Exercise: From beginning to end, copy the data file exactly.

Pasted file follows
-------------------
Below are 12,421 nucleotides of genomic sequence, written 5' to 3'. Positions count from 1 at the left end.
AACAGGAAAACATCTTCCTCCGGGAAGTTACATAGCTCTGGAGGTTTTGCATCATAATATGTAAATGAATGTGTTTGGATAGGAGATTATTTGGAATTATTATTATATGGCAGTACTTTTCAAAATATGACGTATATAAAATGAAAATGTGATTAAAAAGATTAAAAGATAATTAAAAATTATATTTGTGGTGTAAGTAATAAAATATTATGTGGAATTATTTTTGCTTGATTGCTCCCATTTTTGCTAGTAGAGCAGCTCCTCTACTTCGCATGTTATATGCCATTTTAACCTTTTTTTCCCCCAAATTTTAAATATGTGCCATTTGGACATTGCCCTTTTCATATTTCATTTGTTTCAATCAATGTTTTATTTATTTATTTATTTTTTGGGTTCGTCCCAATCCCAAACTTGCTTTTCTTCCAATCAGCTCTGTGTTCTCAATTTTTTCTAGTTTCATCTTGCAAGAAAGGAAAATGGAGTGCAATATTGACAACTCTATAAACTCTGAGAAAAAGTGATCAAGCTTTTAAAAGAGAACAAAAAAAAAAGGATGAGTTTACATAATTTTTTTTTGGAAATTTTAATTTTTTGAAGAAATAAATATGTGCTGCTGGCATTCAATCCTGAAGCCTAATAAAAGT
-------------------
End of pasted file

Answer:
Below are 12,421 nucleotides of genomic sequence, written 5' to 3'. Positions count from 1 at the left end.
AACAGGAAAACATCTTCCTCCGGGAAGTTACATAGCTCTGGAGGTTTTGCATCATAATATGTAAATGAATGTGTTTGGATAGGAGATTATTTGGAATTATTATTATATGGCAGTACTTTTCAAAATATGACGTATATAAAATGAAAATGTGATTAAAAAGATTAAAAGATAATTAAAAATTATATTTGTGGTGTAAGTAATAAAATATTATGTGGAATTATTTTTGCTTGATTGCTCCCATTTTTGCTAGTAGAGCAGCTCCTCTACTTCGCATGTTATATGCCATTTTAACCTTTTTTTCCCCCAAATTTTAAATATGTGCCATTTGGACATTGCCCTTTTCATATTTCATTTGTTTCAATCAATGTTTTATTTATTTATTTATTTTTTGGGTTCGTCCCAATCCCAAACTTGCTTTTCTTCCAATCAGCTCTGTGTTCTCAATTTTTTCTAGTTTCATCTTGCAAGAAAGGAAAATGGAGTGCAATATTGACAACTCTATAAACTCTGAGAAAAAGTGATCAAGCTTTTAAAAGAGAACAAAAAAAAAAGGATGAGTTTACATAATTTTTTTTTGGAAATTTTAATTTTTTGAAGAAATAAATATGTGCTGCTGGCATTCAATCCTGAAGCCTAATAAAAGT